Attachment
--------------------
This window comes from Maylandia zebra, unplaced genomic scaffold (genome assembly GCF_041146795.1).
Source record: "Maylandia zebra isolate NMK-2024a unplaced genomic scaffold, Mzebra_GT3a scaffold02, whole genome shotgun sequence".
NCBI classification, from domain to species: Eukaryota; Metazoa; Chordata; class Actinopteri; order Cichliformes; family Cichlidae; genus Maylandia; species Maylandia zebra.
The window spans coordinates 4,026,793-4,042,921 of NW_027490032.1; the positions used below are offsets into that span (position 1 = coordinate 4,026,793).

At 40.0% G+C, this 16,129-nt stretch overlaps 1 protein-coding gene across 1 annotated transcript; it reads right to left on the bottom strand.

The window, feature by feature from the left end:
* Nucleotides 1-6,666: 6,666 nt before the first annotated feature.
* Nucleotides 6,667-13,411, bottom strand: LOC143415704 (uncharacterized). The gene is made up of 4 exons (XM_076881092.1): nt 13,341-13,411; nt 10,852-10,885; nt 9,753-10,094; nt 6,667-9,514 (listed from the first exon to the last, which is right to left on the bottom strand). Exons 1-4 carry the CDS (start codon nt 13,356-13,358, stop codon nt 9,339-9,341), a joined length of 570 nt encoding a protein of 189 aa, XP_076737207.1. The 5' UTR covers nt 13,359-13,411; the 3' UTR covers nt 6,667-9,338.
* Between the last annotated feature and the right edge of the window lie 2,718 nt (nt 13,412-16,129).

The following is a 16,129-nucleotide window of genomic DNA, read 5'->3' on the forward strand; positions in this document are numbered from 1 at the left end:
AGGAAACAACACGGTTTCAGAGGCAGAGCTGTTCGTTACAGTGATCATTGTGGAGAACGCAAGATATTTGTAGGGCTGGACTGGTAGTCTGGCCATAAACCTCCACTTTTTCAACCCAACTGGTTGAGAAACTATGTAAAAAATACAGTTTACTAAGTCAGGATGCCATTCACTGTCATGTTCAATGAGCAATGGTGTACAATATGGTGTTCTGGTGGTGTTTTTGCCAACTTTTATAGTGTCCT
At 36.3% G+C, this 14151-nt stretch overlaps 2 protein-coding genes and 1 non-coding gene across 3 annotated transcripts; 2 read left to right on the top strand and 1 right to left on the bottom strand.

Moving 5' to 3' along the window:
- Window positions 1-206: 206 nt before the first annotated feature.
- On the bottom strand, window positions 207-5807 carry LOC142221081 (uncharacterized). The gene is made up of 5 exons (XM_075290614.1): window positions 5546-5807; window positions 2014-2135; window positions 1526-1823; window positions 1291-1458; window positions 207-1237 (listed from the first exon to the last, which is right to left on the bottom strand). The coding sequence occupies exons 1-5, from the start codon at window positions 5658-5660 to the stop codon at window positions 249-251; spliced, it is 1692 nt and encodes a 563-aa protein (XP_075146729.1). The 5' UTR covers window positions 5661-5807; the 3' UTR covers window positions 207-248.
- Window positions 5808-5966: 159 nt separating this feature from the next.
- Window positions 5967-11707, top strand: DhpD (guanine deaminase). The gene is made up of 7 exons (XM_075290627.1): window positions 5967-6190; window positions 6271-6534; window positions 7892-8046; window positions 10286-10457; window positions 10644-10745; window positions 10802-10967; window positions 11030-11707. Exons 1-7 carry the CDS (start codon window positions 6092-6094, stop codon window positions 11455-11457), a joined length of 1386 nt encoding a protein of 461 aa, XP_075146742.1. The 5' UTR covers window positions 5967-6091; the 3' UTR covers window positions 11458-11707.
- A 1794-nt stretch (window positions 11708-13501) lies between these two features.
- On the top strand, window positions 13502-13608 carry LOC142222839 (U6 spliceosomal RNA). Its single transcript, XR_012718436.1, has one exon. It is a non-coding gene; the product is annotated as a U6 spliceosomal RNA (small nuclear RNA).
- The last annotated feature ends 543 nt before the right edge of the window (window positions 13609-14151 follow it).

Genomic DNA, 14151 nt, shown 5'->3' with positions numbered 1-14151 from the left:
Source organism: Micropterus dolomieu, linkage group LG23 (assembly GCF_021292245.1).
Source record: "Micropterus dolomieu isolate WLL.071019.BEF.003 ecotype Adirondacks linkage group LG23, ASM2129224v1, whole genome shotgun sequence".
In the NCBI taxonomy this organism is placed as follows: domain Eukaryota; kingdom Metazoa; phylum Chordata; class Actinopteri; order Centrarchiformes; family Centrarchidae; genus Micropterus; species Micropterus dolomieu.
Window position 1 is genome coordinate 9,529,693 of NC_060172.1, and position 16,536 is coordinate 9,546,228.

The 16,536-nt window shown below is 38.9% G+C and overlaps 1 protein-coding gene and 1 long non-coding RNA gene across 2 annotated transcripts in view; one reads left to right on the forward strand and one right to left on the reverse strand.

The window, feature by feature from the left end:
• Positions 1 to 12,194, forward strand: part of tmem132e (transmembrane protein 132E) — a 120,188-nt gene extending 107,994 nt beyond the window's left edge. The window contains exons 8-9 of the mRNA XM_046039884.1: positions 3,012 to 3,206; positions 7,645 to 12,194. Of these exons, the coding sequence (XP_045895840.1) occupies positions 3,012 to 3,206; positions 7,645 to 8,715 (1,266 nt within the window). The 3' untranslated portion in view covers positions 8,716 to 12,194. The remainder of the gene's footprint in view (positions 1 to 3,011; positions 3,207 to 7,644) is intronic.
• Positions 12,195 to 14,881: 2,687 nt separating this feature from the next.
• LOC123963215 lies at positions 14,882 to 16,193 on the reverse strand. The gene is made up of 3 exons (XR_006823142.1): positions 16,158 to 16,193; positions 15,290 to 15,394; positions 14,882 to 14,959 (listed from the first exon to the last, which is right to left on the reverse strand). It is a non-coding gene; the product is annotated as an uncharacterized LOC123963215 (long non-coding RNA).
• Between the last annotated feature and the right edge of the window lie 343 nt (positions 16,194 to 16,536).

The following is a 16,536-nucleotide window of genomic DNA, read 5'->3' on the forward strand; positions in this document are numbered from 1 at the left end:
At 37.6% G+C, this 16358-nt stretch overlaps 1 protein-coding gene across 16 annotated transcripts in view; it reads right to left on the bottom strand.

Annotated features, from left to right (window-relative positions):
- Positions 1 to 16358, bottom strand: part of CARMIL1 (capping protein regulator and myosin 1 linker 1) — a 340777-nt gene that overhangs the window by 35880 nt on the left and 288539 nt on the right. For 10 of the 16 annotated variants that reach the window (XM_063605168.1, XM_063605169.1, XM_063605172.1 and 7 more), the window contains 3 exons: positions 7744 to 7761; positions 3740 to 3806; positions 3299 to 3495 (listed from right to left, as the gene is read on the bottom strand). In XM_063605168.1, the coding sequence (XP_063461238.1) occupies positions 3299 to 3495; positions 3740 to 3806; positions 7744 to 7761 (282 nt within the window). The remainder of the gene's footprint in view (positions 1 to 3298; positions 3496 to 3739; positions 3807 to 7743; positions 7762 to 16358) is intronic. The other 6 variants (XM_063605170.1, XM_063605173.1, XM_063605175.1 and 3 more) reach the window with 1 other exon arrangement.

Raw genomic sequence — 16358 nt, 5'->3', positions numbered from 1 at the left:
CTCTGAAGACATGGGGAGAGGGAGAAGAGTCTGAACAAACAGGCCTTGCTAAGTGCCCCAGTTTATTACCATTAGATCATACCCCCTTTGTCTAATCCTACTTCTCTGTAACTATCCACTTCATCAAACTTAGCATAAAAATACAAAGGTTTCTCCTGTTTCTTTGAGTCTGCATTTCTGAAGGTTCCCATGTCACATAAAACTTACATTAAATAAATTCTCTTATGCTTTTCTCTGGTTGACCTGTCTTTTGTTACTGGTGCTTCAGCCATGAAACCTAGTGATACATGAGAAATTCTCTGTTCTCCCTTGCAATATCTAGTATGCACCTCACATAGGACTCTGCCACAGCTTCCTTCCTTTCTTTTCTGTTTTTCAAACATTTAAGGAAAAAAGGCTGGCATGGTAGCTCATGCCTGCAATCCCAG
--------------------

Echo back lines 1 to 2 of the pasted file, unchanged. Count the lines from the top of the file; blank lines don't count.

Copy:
This window comes from Maylandia zebra, unplaced genomic scaffold (genome assembly GCF_041146795.1).
Source record: "Maylandia zebra isolate NMK-2024a unplaced genomic scaffold, Mzebra_GT3a scaffold02, whole genome shotgun sequence".